- Customizability: Allow a user of the software to support their own security profile in a highly customizable way.

By using the framework, he is working on supporting OAuth 2.1 to the software. He will talk about how to support OAuth 2.1 by using the framework. Also, he will tell the insights gained through the experience of this implementation, not only the insight that are implementation dependent but also ones that are implementation independent.

Next, he will describe maintenance, audit, accountability of operation of the security profiles supported by this client policies: its UI for an administrator, logging, and verification of whether applying a security profile works properly as an administrator intends.

Finally, he will demonstrate applying an OAuth 2.0-based security profiles to a client application by using Keycloak (e.g., FAPI 1.0 Baseline, FAPI 1.0 Advanced).

Decentralizing OAuth

Andras Vilmos (SafePay, Atos)

The presentation would be about a decentralized version of OAuth. The proposed model is similar to the transition from OpenID Connect to OID4VC.

Key to the solution is the introduction of a secure element, a chipcard, on the user side. This chipcard acts both as an Identity Provider as well as an Authorisation Server during the transaction. The process flow is divided into two distinct phases: Pre-transaction and Transaction.

In the Pre-transaction phase users are authenticated at the server side and all their access privileges are loaded into a secure application running in the chip card of the users. Chip cards are by default the most secure storage spaces therefore the protection of the privileges is assured, no one, not even the users themselves can manipulate the stored privileges.

In the Transaction phase, when users need access to a protected resource they will turn to the secure element. They will be authenticated by the secure element and if approved their resource request will be verified against the stored privileges. If there is a matching stored privilege, access will be granted in the form of a unique, timestamped, signed credential (JWT) which is returned to the user. When presenting this token at a Resource Server, point of access, its signature, uniqueness, expiration, etc. will be checked and if the token is valid the user will receive access.

Ideal architecture for this model would be a mobile client application with an associated secure application (applet) running on the SIM card or embedded secure element in the smartphone. As such, this technology could be a valuable component of a mobile wallet.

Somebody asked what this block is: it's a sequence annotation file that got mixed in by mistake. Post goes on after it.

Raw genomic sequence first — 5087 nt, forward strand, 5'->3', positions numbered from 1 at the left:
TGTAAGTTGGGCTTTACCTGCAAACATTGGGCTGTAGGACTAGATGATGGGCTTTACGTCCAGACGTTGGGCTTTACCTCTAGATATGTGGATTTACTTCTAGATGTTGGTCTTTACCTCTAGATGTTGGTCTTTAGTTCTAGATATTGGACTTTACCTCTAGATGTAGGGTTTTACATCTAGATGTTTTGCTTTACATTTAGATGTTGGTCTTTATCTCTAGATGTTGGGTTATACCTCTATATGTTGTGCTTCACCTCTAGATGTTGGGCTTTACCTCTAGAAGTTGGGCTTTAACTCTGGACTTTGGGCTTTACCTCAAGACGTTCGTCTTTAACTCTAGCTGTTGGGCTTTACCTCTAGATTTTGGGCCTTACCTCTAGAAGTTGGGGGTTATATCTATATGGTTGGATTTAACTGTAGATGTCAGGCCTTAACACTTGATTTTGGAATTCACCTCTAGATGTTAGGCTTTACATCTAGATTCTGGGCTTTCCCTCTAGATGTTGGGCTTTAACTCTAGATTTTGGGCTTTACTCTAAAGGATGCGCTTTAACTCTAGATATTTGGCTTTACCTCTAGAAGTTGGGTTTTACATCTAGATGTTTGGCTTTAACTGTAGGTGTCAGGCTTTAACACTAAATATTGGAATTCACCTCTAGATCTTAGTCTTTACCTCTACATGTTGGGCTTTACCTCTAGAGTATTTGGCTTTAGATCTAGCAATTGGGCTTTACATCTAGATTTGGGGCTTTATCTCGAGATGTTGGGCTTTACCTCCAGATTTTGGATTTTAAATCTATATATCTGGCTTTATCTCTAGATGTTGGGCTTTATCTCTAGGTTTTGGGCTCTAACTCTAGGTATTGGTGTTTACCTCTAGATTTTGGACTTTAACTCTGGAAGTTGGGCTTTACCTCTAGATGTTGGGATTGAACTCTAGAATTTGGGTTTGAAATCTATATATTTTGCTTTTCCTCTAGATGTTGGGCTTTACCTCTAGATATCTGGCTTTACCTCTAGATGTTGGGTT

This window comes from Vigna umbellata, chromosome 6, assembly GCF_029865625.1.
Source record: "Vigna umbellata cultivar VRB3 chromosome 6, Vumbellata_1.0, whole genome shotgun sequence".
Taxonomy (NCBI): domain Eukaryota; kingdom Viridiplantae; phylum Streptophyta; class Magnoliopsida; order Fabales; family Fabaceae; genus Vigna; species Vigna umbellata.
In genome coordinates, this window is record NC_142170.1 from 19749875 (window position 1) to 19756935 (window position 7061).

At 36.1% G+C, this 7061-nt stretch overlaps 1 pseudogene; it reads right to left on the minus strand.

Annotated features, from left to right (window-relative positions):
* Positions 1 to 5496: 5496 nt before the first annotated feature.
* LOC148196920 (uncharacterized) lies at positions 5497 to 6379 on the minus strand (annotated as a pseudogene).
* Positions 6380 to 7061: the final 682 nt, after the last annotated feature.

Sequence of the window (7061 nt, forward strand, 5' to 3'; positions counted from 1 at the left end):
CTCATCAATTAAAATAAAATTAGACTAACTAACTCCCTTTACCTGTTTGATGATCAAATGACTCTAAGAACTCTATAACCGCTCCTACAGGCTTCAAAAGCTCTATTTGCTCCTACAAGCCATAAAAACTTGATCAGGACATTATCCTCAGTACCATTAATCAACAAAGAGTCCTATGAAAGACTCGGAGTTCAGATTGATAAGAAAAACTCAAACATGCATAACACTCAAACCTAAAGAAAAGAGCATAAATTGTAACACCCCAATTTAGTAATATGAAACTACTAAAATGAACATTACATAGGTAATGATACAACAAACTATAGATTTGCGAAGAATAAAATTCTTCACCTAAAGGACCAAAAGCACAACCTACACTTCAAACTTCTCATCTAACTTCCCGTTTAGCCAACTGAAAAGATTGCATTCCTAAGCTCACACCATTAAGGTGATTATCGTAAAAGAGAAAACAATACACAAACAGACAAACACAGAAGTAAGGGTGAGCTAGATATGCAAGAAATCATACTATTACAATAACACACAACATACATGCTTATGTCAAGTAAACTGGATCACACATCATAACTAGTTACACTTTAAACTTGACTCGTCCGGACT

The presentation will highlight identified benefits of the new model. Furthermore, the differences between the properties and requirements of decentralized authentication and decentralized authorisation will be explained, and the resulting consequences in terms of the necessary technical solutions will be introduced.

The goal is to involve the expert audience and have an active discussion about the potential benefits of the new model, and to identify use-cases which could best leverage the new technology. It would also be the objective to receive feedback, how the model and technology could be optimized, and to identify potential weaknesses, and improvement opportunities. 

The Weaknesses of OAuth in Native Apps

Aaron Parecki (Okta)

The mobile app landscape has been constantly evolving since the publication of “OAuth 2.0 for Mobile and Native Apps” in 2017. How much of the best practice advice from 2017 is still applicable today?

This session will highlight the challenges of securely handling authorization and authentication flows on mobile, as well as cover the new developments in the mobile app ecosystem that can be leveraged for higher security use cases.

While the current best practices advocate for using full HTTPS redirect URIs on mobile apps, there are certain challenges with actually implementing this using the platform-provided APIs.

We’ll dive into the details of why custom URI schemes can provide a trivial path for attackers to obtain access tokens on behalf of legitimate applications with almost no user interaction. We’ll look at how the newest iOS APIs attempt to solve this.

We’ll cover the platform-specific APIs that can be used to prevent app impersonation, and how to use these techniques with the latest “Client Attestation” drafts from the OAuth working group.

Finally, we’ll explore the new in-progress work being discussed in the OAuth working group that the enables a mobile app to take full control over the authentication experience itself, as well as why you still might not want to do this!

Why we skimmed out of SCIM for CIAM user management

Yaron Zehavi (Raiffeisen Bank International)

Dealing with multi-sourced multi-deployment (12 subsidiary banks) customer-facing applications, we needed to enable user enrollment, entitlements changes, and decommission.

We considered SCIM but chose instead to opt for custom Event and API based integration.

We'd like to share how CIAM user management works in our shop with clear diagrams and examples, what were our criteria and why we voted SCIM down.

We hope to validate our analysis with the knowledge of venerable OSW crowd, get feedback if we missed something and perhaps evoke thought towards enhancements to SCIM to incorporate patters such as event streaming as well as expand the schema to support CIAM identity use cases